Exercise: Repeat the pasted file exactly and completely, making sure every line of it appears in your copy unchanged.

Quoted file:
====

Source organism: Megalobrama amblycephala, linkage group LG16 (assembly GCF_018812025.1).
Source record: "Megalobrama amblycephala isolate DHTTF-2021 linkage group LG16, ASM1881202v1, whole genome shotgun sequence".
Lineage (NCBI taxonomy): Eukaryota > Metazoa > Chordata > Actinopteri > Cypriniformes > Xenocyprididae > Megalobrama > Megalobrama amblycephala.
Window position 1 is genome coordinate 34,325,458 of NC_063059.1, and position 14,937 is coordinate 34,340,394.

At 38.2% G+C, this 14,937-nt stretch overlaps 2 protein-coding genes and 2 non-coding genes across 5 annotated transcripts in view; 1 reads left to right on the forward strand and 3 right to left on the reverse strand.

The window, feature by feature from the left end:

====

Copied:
Source organism: Megalobrama amblycephala, linkage group LG16 (assembly GCF_018812025.1).
Source record: "Megalobrama amblycephala isolate DHTTF-2021 linkage group LG16, ASM1881202v1, whole genome shotgun sequence".
Lineage (NCBI taxonomy): Eukaryota > Metazoa > Chordata > Actinopteri > Cypriniformes > Xenocyprididae > Megalobrama > Megalobrama amblycephala.
Window position 1 is genome coordinate 34,325,458 of NC_063059.1, and position 14,937 is coordinate 34,340,394.

At 38.2% G+C, this 14,937-nt stretch overlaps 2 protein-coding genes and 2 non-coding genes across 5 annotated transcripts in view; 1 reads left to right on the forward strand and 3 right to left on the reverse strand.

The window, feature by feature from the left end: